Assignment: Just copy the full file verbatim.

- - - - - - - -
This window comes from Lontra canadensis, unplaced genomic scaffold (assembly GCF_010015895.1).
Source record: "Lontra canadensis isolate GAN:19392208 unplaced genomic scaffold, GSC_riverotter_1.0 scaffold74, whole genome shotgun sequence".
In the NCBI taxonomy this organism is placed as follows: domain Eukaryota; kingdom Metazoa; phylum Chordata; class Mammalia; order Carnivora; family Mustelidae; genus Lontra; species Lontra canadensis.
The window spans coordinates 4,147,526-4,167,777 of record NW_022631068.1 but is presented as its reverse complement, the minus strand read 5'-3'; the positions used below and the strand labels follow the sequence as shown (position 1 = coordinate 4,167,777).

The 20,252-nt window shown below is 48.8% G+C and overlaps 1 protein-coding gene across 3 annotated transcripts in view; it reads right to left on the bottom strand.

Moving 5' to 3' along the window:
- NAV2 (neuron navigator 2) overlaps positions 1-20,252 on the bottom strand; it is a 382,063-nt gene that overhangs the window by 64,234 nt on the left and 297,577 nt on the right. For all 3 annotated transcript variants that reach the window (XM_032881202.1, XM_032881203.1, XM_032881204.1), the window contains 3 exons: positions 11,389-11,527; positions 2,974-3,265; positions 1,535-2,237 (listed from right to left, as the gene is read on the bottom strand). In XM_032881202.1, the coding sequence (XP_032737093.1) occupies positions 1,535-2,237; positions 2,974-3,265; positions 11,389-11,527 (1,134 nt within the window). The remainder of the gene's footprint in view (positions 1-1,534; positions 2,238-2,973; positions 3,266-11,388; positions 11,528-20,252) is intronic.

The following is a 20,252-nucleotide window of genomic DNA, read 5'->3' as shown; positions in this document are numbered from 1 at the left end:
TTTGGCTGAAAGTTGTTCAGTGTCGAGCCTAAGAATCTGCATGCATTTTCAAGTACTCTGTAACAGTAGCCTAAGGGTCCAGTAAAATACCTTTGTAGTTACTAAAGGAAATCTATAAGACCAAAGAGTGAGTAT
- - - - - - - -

This window comes from Lontra canadensis, unplaced genomic scaffold (assembly GCF_010015895.1).
Source record: "Lontra canadensis isolate GAN:19392208 unplaced genomic scaffold, GSC_riverotter_1.0 scaffold74, whole genome shotgun sequence".
In the NCBI taxonomy this organism is placed as follows: domain Eukaryota; kingdom Metazoa; phylum Chordata; class Mammalia; order Carnivora; family Mustelidae; genus Lontra; species Lontra canadensis.
The window spans coordinates 4,147,526-4,167,777 of record NW_022631068.1 but is presented as its reverse complement, the minus strand read 5'-3'; the positions used below and the strand labels follow the sequence as shown (position 1 = coordinate 4,167,777).

The 20,252-nt window shown below is 48.8% G+C and overlaps 1 protein-coding gene across 3 annotated transcripts in view; it reads right to left on the bottom strand.

Moving 5' to 3' along the window:
- NAV2 (neuron navigator 2) overlaps positions 1-20,252 on the bottom strand; it is a 382,063-nt gene that overhangs the window by 64,234 nt on the left and 297,577 nt on the right. For all 3 annotated transcript variants that reach the window (XM_032881202.1, XM_032881203.1, XM_032881204.1), the window contains 3 exons: positions 11,389-11,527; positions 2,974-3,265; positions 1,535-2,237 (listed from right to left, as the gene is read on the bottom strand). In XM_032881202.1, the coding sequence (XP_032737093.1) occupies positions 1,535-2,237; positions 2,974-3,265; positions 11,389-11,527 (1,134 nt within the window). The remainder of the gene's footprint in view (positions 1-1,534; positions 2,238-2,973; positions 3,266-11,388; positions 11,528-20,252) is intronic.

The following is a 20,252-nucleotide window of genomic DNA, read 5'->3' as shown; positions in this document are numbered from 1 at the left end:
TTTGGCTGAAAGTTGTTCAGTGTCGAGCCTAAGAATCTGCATGCATTTTCAAGTACTCTGTAACAGTAGCCTAAGGGTCCAGTAAAATACCTTTGTAGTTACTAAAGGAAATCTATAAGACCAAAGAGTGAGTAT